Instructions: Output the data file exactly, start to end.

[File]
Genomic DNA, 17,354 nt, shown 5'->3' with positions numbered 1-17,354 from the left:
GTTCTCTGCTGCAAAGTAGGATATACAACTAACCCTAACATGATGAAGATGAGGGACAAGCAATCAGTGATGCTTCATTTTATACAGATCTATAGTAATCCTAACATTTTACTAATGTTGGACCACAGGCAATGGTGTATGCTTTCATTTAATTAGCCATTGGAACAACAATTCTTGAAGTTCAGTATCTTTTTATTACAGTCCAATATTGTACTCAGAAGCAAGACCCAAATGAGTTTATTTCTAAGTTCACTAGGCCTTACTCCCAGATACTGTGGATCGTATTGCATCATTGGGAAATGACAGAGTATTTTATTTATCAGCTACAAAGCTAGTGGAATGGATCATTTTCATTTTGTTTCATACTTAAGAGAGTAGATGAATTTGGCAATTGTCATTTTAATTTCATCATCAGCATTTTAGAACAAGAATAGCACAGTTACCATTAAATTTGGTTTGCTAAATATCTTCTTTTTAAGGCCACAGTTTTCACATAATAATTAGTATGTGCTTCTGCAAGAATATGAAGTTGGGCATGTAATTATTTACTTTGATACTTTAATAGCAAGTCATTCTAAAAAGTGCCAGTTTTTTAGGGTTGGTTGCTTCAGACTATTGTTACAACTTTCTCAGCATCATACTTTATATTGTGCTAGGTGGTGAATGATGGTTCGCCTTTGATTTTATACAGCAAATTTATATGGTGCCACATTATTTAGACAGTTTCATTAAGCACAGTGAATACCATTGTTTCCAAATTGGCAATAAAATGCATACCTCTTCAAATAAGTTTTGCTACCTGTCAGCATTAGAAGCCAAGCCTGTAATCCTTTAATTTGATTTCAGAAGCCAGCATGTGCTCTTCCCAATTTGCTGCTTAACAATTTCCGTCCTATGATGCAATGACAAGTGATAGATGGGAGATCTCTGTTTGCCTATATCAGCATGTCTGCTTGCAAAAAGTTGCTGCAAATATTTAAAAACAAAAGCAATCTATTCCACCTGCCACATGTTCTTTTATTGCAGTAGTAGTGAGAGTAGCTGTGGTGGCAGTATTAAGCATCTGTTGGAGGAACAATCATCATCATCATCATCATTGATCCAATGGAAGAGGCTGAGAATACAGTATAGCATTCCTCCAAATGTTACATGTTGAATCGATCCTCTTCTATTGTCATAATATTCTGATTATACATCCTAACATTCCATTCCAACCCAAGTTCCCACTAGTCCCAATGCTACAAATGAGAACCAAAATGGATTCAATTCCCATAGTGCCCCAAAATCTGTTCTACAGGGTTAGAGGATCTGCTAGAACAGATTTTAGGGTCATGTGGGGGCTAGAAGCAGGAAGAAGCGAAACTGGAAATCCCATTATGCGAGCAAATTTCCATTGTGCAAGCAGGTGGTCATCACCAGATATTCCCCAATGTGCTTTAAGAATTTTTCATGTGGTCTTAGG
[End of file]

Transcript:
Genomic DNA, 17,354 nt, shown 5'->3' with positions numbered 1-17,354 from the left:
GTTCTCTGCTGCAAAGTAGGATATACAACTAACCCTAACATGATGAAGATGAGGGACAAGCAATCAGTGATGCTTCATTTTATACAGATCTATAGTAATCCTAACATTTTACTAATGTTGGACCACAGGCAATGGTGTATGCTTTCATTTAATTAGCCATTGGAACAACAATTCTTGAAGTTCAGTATCTTTTTATTACAGTCCAATATTGTACTCAGAAGCAAGACCCAAATGAGTTTATTTCTAAGTTCACTAGGCCTTACTCCCAGATACTGTGGATCGTATTGCATCATTGGGAAATGACAGAGTATTTTATTTATCAGCTACAAAGCTAGTGGAATGGATCATTTTCATTTTGTTTCATACTTAAGAGAGTAGATGAATTTGGCAATTGTCATTTTAATTTCATCATCAGCATTTTAGAACAAGAATAGCACAGTTACCATTAAATTTGGTTTGCTAAATATCTTCTTTTTAAGGCCACAGTTTTCACATAATAATTAGTATGTGCTTCTGCAAGAATATGAAGTTGGGCATGTAATTATTTACTTTGATACTTTAATAGCAAGTCATTCTAAAAAGTGCCAGTTTTTTAGGGTTGGTTGCTTCAGACTATTGTTACAACTTTCTCAGCATCATACTTTATATTGTGCTAGGTGGTGAATGATGGTTCGCCTTTGATTTTATACAGCAAATTTATATGGTGCCACATTATTTAGACAGTTTCATTAAGCACAGTGAATACCATTGTTTCCAAATTGGCAATAAAATGCATACCTCTTCAAATAAGTTTTGCTACCTGTCAGCATTAGAAGCCAAGCCTGTAATCCTTTAATTTGATTTCAGAAGCCAGCATGTGCTCTTCCCAATTTGCTGCTTAACAATTTCCGTCCTATGATGCAATGACAAGTGATAGATGGGAGATCTCTGTTTGCCTATATCAGCATGTCTGCTTGCAAAAAGTTGCTGCAAATATTTAAAAACAAAAGCAATCTATTCCACCTGCCACATGTTCTTTTATTGCAGTAGTAGTGAGAGTAGCTGTGGTGGCAGTATTAAGCATCTGTTGGAGGAACAATCATCATCATCATCATCATTGATCCAATGGAAGAGGCTGAGAATACAGTATAGCATTCCTCCAAATGTTACATGTTGAATCGATCCTCTTCTATTGTCATAATATTCTGATTATACATCCTAACATTCCATTCCAACCCAAGTTCCCACTAGTCCCAATGCTACAAATGAGAACCAAAATGGATTCAATTCCCATAGTGCCCCAAAATCTGTTCTACAGGGTTAGAGGATCTGCTAGAACAGATTTTAGGGTCATGTGGGGGCTAGAAGCAGGAAGAAGCGAAACTGGAAATCCCATTATGCGAGCAAATTTCCATTGTGCAAGCAGGTGGTCATCACCAGATATTCCCCAATGTGCTTTAAGAATTTTTCATGTGGTCTTAGG